Our riad was great, however, this tour they offered was awful! The accommodation were extremely low budget, the food was complete shit, and our tour guide was terrible/kinda a dick. And worst of all, they didn’t accommodate my gluten allergy like they promised. All they had was bread and a cake for breakfast with no other options, so I went completely without breakfast, watching everyone else eat, leaving me in tears one day because I was starving/hangry.
If you book on arrival, make sure to get ALL the details and have them show you pictures of the accommodations. If I could do it again, I would have paid more to have a better quality tour for sure!
I have such mixed emotions when it comes to visiting Morocco. I don’t like to say never, but I honestly don’t see myself returning to Morocco any time in the near future. I had a crazy time and I got to travel with my bff and her bf for most of the trip so that made it extra special.
It’s definitely not one of my favorite places I’ve visited, but I’m so glad I went because I liked to be shocked and surprised. And that was 100% accomplished! But by the end of it, I was definitely ready to leave and return to calmness, cleanliness, and lack of daily harassment.
I saw some wild and new things, I experienced gazing under the stars in the Sahara desert, seeing the Milky Way, riding camels dressed like Princess Jasmine, drank way too much green tea, walked the maze like streets of the heavenly blue city, was forced into a quick marriage with a local Berber man with a ceremony while visiting a Berber village (joking but it was funny…he even had a quick ceremony in the presence of all our tour members #awkward), bought some unique souvenirs, and experienced a culture so different than what I have ever seen.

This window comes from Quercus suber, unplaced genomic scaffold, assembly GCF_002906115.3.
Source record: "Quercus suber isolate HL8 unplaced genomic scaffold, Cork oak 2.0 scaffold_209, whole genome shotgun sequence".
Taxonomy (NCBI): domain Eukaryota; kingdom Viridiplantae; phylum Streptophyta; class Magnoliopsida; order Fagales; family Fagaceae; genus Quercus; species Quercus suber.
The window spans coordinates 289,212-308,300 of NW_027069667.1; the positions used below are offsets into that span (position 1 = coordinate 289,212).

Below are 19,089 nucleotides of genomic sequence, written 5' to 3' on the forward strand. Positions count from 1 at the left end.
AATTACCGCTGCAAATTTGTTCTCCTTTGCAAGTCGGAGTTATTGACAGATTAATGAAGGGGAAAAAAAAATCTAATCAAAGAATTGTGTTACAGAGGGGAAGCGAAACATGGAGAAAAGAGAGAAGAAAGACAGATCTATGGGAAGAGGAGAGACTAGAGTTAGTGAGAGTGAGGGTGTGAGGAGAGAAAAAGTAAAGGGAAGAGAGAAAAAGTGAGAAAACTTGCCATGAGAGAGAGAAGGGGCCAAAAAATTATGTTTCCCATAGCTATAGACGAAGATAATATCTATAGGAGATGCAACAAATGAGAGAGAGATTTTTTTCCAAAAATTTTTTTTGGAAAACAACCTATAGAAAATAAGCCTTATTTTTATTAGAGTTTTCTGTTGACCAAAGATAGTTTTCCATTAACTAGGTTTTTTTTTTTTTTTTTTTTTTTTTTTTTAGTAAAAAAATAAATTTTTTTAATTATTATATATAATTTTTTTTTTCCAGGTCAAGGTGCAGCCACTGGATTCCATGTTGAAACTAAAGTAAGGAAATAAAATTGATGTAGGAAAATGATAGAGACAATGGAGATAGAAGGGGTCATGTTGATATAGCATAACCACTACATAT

Morocco was hard on me, but it’s such an interesting country with so much to experience. I was always on the edge of my seat, my senses were forced into overdrive, and my boundaries were constantly being tested. Morocco is hectic, it’s crazy, it’s dynamic, and at some times shocking, but it’s such a vibrant place you will surely never forget!
If you could only visit 2 places in Morocco, I would definitely say the Sahara desert and Chefchaoen. These 2 places were the highlights of my trip!
Morocco is a 3rd world country, so go in expecting lower standards than you’re used to and you wont be disappointed. If you like madness, you will love Morocco.
Although I’m in no rush to get back, I would definitely recommend anyone to go and visit, Morocco is a must! Weird to hear after reading this, huh? Can you feel the dichotomy here?
Morocco surely gave me thicker skin and now I feel like I can take on anywhere! Bring it on world, bring it on!
Have you been to Morocco? Have you had similar experiences, or completely the opposite? Let’s discuss!